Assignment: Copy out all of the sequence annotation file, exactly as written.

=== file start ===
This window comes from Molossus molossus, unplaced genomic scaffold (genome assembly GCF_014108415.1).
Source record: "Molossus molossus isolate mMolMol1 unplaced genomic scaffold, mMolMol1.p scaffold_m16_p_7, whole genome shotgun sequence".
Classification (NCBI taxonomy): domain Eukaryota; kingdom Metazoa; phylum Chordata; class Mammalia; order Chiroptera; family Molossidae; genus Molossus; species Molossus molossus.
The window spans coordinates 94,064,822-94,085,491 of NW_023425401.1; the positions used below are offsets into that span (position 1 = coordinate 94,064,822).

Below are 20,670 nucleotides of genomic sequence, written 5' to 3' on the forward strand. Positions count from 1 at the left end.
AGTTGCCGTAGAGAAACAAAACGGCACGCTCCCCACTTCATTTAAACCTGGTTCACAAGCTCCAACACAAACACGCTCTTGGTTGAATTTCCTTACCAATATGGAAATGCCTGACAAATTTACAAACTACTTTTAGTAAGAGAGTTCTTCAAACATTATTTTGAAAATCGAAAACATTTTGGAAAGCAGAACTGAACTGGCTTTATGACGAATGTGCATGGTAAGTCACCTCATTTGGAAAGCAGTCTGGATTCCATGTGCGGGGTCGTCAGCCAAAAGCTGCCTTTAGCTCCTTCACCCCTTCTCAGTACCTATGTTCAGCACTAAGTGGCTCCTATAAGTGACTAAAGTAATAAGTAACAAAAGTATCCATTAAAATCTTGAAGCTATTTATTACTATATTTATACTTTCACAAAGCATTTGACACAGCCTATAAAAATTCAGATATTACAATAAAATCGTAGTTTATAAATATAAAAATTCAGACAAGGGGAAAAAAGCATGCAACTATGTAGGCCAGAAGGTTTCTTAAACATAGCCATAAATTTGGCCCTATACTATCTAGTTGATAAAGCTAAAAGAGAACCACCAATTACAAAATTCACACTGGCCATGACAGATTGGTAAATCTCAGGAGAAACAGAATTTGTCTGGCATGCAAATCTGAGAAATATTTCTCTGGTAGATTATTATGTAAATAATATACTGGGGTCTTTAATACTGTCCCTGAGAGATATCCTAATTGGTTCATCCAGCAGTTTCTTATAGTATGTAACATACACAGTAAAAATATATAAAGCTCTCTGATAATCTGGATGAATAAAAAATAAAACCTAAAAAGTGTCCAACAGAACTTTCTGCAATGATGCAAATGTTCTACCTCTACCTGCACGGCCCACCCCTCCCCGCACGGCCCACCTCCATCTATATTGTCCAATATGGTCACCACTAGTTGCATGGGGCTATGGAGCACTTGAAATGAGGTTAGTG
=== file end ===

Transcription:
This window comes from Molossus molossus, unplaced genomic scaffold (genome assembly GCF_014108415.1).
Source record: "Molossus molossus isolate mMolMol1 unplaced genomic scaffold, mMolMol1.p scaffold_m16_p_7, whole genome shotgun sequence".
Classification (NCBI taxonomy): domain Eukaryota; kingdom Metazoa; phylum Chordata; class Mammalia; order Chiroptera; family Molossidae; genus Molossus; species Molossus molossus.
The window spans coordinates 94,064,822-94,085,491 of NW_023425401.1; the positions used below are offsets into that span (position 1 = coordinate 94,064,822).

Below are 20,670 nucleotides of genomic sequence, written 5' to 3' on the forward strand. Positions count from 1 at the left end.
AGTTGCCGTAGAGAAACAAAACGGCACGCTCCCCACTTCATTTAAACCTGGTTCACAAGCTCCAACACAAACACGCTCTTGGTTGAATTTCCTTACCAATATGGAAATGCCTGACAAATTTACAAACTACTTTTAGTAAGAGAGTTCTTCAAACATTATTTTGAAAATCGAAAACATTTTGGAAAGCAGAACTGAACTGGCTTTATGACGAATGTGCATGGTAAGTCACCTCATTTGGAAAGCAGTCTGGATTCCATGTGCGGGGTCGTCAGCCAAAAGCTGCCTTTAGCTCCTTCACCCCTTCTCAGTACCTATGTTCAGCACTAAGTGGCTCCTATAAGTGACTAAAGTAATAAGTAACAAAAGTATCCATTAAAATCTTGAAGCTATTTATTACTATATTTATACTTTCACAAAGCATTTGACACAGCCTATAAAAATTCAGATATTACAATAAAATCGTAGTTTATAAATATAAAAATTCAGACAAGGGGAAAAAAGCATGCAACTATGTAGGCCAGAAGGTTTCTTAAACATAGCCATAAATTTGGCCCTATACTATCTAGTTGATAAAGCTAAAAGAGAACCACCAATTACAAAATTCACACTGGCCATGACAGATTGGTAAATCTCAGGAGAAACAGAATTTGTCTGGCATGCAAATCTGAGAAATATTTCTCTGGTAGATTATTATGTAAATAATATACTGGGGTCTTTAATACTGTCCCTGAGAGATATCCTAATTGGTTCATCCAGCAGTTTCTTATAGTATGTAACATACACAGTAAAAATATATAAAGCTCTCTGATAATCTGGATGAATAAAAAATAAAACCTAAAAAGTGTCCAACAGAACTTTCTGCAATGATGCAAATGTTCTACCTCTACCTGCACGGCCCACCCCTCCCCGCACGGCCCACCTCCATCTATATTGTCCAATATGGTCACCACTAGTTGCATGGGGCTATGGAGCACTTGAAATGAGGTTAGTG